always be aware of the state of the tide and when working independently
consult tide timetables. Incoming tides can rise very rapidly and trap
the unwary. Freak waves present a very real danger, especially in rough
seas. Walking over the foreshore can often be very slippery, and extra
care should be taken to avoid injury. Do not work in areas where you may
be subject to such hazards.
Rivers, bogs and forests
Do not cross-rivers unless
it is absolutely essential. If alone, use a stick or support; groups should
link arms. Remember that rivers fed by glaciers or storm run-off can rapidly
increase in flow strength during the day. Even good swimmers have difficulty
swimming in waterlogged clothing and heavy boots. Do not cross-bogs alone.
Beware of getting lost in forests - it is very easy to do this; use your
compass to find your way out.
Cliffs, caves and mines
Do not climb cliffs. You
must not enter mine workings or caves unless it has been approved by the
leader as an essential part of the work; only do so by arrangement, and
with proper headgear and/or lighting.
Do not enter working quarries
without permission. Comply with safety rules, blast warnings and any instruction
from officials. Do not touch machinery and never pick up explosives; if
found, inform the trip leader and management. Watch out for moving vehicles.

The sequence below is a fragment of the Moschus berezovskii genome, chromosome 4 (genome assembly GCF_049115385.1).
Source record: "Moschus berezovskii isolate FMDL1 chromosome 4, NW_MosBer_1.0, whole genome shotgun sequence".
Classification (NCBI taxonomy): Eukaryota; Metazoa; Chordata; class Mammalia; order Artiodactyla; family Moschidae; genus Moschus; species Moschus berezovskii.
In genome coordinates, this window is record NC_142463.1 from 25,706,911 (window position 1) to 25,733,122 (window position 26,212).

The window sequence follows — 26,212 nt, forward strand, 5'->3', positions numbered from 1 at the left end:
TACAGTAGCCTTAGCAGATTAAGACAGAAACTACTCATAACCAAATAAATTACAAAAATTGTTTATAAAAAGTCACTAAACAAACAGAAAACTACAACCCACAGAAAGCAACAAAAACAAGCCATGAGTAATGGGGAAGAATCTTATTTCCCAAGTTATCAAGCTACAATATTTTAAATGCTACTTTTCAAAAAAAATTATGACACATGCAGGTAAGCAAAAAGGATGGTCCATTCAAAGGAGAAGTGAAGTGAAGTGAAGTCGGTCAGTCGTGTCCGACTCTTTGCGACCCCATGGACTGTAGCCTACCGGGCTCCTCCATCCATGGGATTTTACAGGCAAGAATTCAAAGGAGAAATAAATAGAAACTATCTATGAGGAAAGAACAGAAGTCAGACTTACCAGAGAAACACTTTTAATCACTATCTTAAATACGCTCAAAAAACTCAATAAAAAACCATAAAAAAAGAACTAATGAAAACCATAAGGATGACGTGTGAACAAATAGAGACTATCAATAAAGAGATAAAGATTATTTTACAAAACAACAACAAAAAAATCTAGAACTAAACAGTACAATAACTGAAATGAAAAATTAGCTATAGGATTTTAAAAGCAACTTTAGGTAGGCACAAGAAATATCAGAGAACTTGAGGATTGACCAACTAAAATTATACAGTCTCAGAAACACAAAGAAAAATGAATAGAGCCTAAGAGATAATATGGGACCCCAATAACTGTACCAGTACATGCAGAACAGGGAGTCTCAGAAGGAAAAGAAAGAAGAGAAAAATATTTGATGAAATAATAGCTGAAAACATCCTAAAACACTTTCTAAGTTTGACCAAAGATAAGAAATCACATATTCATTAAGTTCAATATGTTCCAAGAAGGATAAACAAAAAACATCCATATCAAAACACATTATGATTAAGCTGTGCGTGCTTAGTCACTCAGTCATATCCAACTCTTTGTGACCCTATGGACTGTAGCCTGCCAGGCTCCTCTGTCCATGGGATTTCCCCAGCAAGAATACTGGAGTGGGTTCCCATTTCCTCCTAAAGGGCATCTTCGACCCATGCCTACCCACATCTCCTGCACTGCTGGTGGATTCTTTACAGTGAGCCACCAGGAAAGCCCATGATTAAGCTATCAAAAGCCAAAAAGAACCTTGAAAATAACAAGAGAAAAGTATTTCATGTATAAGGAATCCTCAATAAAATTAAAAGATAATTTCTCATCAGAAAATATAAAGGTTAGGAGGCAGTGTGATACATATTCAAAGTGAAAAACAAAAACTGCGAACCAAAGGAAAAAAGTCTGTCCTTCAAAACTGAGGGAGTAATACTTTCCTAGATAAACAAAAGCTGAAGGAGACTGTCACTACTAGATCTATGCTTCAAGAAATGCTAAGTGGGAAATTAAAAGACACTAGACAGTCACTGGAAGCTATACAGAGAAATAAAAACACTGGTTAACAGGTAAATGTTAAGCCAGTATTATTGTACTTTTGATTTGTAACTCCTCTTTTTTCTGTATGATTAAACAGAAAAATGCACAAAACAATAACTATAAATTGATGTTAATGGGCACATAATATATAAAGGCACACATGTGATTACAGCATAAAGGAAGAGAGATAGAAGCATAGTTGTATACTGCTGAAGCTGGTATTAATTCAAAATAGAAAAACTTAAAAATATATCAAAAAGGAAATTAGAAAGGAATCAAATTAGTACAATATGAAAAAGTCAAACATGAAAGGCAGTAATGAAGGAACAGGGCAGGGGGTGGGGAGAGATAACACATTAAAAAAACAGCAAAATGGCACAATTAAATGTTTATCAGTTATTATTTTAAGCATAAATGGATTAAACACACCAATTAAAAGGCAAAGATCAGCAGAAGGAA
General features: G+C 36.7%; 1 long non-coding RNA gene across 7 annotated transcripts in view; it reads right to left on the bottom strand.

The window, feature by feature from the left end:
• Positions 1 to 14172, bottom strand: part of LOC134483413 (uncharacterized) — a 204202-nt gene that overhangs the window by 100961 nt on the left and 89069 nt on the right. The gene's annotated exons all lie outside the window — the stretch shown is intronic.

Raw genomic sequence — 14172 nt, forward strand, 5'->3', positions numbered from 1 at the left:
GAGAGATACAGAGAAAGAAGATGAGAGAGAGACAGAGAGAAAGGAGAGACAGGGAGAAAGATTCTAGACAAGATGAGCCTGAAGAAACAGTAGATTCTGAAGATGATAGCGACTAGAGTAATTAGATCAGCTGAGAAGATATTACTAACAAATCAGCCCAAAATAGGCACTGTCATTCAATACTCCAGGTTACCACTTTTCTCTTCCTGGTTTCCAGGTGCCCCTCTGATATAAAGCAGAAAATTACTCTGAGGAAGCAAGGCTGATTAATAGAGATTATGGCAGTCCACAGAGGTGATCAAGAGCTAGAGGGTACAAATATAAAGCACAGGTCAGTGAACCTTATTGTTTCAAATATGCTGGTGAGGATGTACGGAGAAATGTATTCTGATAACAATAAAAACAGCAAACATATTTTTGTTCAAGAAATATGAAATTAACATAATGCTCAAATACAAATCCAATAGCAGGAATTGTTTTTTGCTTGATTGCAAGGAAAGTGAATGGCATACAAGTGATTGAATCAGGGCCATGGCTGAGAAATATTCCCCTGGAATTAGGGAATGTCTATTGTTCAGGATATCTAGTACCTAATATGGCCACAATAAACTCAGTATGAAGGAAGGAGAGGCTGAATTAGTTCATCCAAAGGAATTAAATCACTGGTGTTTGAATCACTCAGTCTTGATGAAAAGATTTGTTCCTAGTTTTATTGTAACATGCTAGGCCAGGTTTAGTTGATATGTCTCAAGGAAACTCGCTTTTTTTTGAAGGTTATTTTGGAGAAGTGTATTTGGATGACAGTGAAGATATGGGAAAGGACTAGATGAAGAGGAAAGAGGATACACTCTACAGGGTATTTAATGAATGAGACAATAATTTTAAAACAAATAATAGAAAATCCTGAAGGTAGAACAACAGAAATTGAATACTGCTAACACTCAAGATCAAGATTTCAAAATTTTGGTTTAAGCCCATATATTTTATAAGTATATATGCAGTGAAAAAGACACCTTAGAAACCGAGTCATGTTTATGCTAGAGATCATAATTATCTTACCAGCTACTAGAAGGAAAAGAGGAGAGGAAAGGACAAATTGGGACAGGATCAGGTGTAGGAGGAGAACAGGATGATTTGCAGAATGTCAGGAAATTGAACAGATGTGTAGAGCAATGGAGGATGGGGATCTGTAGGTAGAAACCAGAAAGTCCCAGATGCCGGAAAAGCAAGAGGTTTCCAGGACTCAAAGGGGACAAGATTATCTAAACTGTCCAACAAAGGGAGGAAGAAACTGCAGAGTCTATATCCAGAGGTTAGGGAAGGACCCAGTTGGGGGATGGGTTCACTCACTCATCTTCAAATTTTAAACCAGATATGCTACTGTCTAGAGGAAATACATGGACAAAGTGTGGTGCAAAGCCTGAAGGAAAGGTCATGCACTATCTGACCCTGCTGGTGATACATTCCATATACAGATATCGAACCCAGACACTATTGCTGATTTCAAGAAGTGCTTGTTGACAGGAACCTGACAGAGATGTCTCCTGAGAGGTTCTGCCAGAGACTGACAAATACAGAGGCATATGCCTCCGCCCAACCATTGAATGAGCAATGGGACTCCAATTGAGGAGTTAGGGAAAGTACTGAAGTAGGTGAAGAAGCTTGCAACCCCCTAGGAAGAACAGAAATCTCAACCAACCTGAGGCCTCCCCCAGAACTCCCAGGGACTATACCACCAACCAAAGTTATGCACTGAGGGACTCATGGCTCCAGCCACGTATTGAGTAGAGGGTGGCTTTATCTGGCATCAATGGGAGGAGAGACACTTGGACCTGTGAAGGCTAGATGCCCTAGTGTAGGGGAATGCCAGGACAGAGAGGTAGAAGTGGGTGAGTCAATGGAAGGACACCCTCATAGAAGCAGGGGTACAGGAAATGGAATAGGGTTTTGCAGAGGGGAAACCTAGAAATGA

Do not work on unstable slopes or tips.
International distress signal
6 signals (whistle blasts, torch flashes, shouts, waves of a cloth) followed by a minute's pause, followed by 6 more signals. The reply is 3 signals repeated at minute intervals.
Personal first aid kit
Basic knowledge of first aid is very strongly encouraged. Details on short courses in the Bristol area can be obtained from the Council. A basic first aid kit should include: 2 triangular bandages, No 9 sterile lint dressing, plasters, aspirins, possibly anti-histamine cream and high-energy food; you should also carry a loud whistle, a survival bag and torch in rugged terrain, and sun block if working in summer.
Do not distract a driver or encourage faster driving or unsafe manoeuvres. Always be aware of traffic on road sections.
Use common sense to avoid needless injuries at base after the day's fieldwork has been completed. Also bear in mind that accommodation is usually re-used by other expeditions in future years.
Insure yourself for personal
and accident insurance including loss or damage to your personal belongings.
For overseas fieldwork, you are encouraged to obtain an E111 form from
the local Post Office.
Procedure following a serious accident or incident:
1. Attend to anyone injured, and withdraw other members of the group to a safe location. Send for help, giving information on exact location of party and the nature of any injuries. Do not move an injured person to another location unless absolutely necessary, until trained personnel arrive.
2. Do not discuss the matter except with authorised personnel (e.g. Police, Fire Brigade, etc.) and do not give opinions. In case of a very serious incident, notify the police 999.
3.A written report should
be made soon after the incident as possible, whilst memories are fresh.
EMERGENCY FIRST AID (The
information below was extracted from:
except the Cardio-Pulmonary Resusitation-CPR from:
Cardio-Pulmonary Resuscitation - CPR
1.Shake shoulders and shout:
2.No breathing, no pulse - apply CPR.